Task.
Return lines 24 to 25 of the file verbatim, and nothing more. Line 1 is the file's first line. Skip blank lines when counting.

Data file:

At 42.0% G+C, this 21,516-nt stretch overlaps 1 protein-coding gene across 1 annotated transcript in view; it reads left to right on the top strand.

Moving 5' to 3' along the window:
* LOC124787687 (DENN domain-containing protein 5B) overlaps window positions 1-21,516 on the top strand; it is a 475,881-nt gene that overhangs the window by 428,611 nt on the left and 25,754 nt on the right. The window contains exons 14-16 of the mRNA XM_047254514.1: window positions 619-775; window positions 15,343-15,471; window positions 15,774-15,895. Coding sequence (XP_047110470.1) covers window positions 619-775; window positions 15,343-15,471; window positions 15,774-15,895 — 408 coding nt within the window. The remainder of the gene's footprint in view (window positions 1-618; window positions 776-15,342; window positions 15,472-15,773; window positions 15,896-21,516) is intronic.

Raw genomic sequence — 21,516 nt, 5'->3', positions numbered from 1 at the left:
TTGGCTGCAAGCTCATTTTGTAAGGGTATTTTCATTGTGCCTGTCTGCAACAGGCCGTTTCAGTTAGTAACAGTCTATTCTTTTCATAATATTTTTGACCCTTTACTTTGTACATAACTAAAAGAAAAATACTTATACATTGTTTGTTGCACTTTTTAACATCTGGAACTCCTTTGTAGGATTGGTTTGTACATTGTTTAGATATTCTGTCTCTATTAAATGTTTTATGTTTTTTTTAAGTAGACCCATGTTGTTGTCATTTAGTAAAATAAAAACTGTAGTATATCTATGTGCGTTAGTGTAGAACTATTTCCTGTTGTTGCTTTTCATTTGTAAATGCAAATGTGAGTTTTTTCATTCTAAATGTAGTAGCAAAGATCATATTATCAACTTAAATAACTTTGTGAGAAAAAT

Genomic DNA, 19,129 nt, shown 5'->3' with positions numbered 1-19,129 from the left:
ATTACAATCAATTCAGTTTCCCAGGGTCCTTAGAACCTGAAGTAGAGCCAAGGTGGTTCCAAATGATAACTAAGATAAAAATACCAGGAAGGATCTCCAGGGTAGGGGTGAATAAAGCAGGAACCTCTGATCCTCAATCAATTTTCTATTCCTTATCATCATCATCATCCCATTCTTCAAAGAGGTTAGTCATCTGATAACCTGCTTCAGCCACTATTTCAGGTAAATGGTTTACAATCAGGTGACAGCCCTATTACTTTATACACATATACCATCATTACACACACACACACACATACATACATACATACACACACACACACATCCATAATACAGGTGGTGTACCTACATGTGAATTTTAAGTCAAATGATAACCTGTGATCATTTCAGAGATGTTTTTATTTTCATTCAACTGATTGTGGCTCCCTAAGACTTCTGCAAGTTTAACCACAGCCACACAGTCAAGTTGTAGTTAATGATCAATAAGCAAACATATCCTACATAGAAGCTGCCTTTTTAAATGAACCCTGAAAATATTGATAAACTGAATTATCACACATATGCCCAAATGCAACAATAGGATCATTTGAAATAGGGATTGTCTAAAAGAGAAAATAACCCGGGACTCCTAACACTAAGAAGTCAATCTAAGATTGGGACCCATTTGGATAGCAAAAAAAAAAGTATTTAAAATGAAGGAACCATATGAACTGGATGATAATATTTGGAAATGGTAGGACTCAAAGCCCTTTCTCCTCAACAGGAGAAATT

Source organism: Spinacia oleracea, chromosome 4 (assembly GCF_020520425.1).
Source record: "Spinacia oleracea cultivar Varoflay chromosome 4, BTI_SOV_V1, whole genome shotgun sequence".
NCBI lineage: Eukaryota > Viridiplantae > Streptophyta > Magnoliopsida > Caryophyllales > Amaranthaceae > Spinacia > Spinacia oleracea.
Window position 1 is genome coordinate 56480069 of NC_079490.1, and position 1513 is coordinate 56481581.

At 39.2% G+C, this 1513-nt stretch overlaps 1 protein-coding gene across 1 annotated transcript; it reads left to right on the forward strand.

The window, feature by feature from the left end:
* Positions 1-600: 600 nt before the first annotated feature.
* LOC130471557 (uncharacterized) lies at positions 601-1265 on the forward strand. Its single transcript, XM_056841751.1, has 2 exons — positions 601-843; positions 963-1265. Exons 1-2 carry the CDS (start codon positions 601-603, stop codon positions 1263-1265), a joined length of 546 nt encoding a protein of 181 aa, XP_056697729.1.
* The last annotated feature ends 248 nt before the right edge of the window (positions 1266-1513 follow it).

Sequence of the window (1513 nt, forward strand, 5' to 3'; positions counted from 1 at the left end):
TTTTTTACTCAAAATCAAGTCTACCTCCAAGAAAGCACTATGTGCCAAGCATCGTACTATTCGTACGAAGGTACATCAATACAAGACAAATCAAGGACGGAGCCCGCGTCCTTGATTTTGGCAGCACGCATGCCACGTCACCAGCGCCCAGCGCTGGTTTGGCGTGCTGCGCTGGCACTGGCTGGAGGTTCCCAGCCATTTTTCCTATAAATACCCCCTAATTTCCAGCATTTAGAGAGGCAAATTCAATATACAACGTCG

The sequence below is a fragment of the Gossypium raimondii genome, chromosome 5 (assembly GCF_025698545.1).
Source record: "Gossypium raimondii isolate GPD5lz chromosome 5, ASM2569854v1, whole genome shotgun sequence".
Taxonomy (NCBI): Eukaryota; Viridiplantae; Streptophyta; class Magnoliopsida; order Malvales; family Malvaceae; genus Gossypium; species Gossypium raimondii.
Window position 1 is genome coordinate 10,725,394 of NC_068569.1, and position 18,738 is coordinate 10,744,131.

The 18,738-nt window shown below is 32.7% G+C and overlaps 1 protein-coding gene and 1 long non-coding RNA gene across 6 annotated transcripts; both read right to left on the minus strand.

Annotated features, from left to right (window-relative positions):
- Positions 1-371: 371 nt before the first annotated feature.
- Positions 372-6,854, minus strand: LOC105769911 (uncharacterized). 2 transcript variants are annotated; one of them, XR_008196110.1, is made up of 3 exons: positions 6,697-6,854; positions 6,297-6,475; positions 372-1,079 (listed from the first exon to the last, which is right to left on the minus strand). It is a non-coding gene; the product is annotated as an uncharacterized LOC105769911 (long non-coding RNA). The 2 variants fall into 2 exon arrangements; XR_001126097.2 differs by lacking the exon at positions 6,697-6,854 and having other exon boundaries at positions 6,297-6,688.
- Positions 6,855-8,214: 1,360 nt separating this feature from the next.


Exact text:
Annotated features, from left to right (window-relative positions):
- Positions 1-371: 371 nt before the first annotated feature.